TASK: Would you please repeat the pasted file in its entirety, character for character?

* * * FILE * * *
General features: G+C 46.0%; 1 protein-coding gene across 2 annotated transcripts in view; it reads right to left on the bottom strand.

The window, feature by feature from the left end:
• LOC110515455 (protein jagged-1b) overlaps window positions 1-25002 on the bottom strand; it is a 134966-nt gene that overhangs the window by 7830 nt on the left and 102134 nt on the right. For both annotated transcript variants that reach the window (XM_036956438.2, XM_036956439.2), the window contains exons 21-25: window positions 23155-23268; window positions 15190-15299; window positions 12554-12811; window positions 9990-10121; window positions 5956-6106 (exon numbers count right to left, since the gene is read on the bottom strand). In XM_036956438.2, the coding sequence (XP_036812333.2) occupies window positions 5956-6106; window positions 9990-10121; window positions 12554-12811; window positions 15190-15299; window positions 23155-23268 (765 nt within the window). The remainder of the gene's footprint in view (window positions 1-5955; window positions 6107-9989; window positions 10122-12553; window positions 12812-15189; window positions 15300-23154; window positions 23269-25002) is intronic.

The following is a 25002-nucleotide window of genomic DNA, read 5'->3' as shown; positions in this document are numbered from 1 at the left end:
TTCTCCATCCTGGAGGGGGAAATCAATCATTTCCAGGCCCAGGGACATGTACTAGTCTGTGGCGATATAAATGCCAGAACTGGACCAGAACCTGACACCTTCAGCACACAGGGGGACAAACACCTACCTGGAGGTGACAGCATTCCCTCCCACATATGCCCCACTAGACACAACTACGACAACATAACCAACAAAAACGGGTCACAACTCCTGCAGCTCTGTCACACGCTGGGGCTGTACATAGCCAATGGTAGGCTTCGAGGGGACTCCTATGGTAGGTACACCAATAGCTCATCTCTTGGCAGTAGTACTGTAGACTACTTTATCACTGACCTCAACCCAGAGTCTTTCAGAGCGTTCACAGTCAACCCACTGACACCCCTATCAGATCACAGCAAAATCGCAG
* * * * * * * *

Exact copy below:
General features: G+C 46.0%; 1 protein-coding gene across 2 annotated transcripts in view; it reads right to left on the bottom strand.

The window, feature by feature from the left end:
• LOC110515455 (protein jagged-1b) overlaps window positions 1-25002 on the bottom strand; it is a 134966-nt gene that overhangs the window by 7830 nt on the left and 102134 nt on the right. For both annotated transcript variants that reach the window (XM_036956438.2, XM_036956439.2), the window contains exons 21-25: window positions 23155-23268; window positions 15190-15299; window positions 12554-12811; window positions 9990-10121; window positions 5956-6106 (exon numbers count right to left, since the gene is read on the bottom strand). In XM_036956438.2, the coding sequence (XP_036812333.2) occupies window positions 5956-6106; window positions 9990-10121; window positions 12554-12811; window positions 15190-15299; window positions 23155-23268 (765 nt within the window). The remainder of the gene's footprint in view (window positions 1-5955; window positions 6107-9989; window positions 10122-12553; window positions 12812-15189; window positions 15300-23154; window positions 23269-25002) is intronic.

The following is a 25002-nucleotide window of genomic DNA, read 5'->3' as shown; positions in this document are numbered from 1 at the left end:
TTCTCCATCCTGGAGGGGGAAATCAATCATTTCCAGGCCCAGGGACATGTACTAGTCTGTGGCGATATAAATGCCAGAACTGGACCAGAACCTGACACCTTCAGCACACAGGGGGACAAACACCTACCTGGAGGTGACAGCATTCCCTCCCACATATGCCCCACTAGACACAACTACGACAACATAACCAACAAAAACGGGTCACAACTCCTGCAGCTCTGTCACACGCTGGGGCTGTACATAGCCAATGGTAGGCTTCGAGGGGACTCCTATGGTAGGTACACCAATAGCTCATCTCTTGGCAGTAGTACTGTAGACTACTTTATCACTGACCTCAACCCAGAGTCTTTCAGAGCGTTCACAGTCAACCCACTGACACCCCTATCAGATCACAGCAAAATCGCAG